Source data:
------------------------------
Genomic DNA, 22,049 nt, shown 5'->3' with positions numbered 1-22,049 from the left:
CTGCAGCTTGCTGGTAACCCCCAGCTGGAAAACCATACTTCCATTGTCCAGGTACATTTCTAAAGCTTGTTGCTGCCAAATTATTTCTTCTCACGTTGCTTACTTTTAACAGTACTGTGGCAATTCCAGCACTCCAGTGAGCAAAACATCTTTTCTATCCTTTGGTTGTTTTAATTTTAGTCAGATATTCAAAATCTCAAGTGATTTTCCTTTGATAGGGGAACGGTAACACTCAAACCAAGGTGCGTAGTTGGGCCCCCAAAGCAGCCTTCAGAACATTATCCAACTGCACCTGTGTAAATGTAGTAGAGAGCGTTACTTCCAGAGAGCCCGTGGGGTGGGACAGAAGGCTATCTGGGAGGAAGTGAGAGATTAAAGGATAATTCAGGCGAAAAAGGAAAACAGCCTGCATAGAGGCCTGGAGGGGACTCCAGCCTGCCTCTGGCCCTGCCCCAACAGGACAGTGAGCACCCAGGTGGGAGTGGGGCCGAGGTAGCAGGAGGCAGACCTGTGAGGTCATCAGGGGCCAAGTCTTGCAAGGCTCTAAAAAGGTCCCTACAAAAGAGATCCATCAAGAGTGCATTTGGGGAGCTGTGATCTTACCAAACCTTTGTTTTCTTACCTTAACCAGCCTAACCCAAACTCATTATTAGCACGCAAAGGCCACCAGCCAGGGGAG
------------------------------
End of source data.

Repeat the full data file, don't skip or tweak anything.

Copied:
Genomic DNA, 22,049 nt, shown 5'->3' with positions numbered 1-22,049 from the left:
CTGCAGCTTGCTGGTAACCCCCAGCTGGAAAACCATACTTCCATTGTCCAGGTACATTTCTAAAGCTTGTTGCTGCCAAATTATTTCTTCTCACGTTGCTTACTTTTAACAGTACTGTGGCAATTCCAGCACTCCAGTGAGCAAAACATCTTTTCTATCCTTTGGTTGTTTTAATTTTAGTCAGATATTCAAAATCTCAAGTGATTTTCCTTTGATAGGGGAACGGTAACACTCAAACCAAGGTGCGTAGTTGGGCCCCCAAAGCAGCCTTCAGAACATTATCCAACTGCACCTGTGTAAATGTAGTAGAGAGCGTTACTTCCAGAGAGCCCGTGGGGTGGGACAGAAGGCTATCTGGGAGGAAGTGAGAGATTAAAGGATAATTCAGGCGAAAAAGGAAAACAGCCTGCATAGAGGCCTGGAGGGGACTCCAGCCTGCCTCTGGCCCTGCCCCAACAGGACAGTGAGCACCCAGGTGGGAGTGGGGCCGAGGTAGCAGGAGGCAGACCTGTGAGGTCATCAGGGGCCAAGTCTTGCAAGGCTCTAAAAAGGTCCCTACAAAAGAGATCCATCAAGAGTGCATTTGGGGAGCTGTGATCTTACCAAACCTTTGTTTTCTTACCTTAACCAGCCTAACCCAAACTCATTATTAGCACGCAAAGGCCACCAGCCAGGGGAG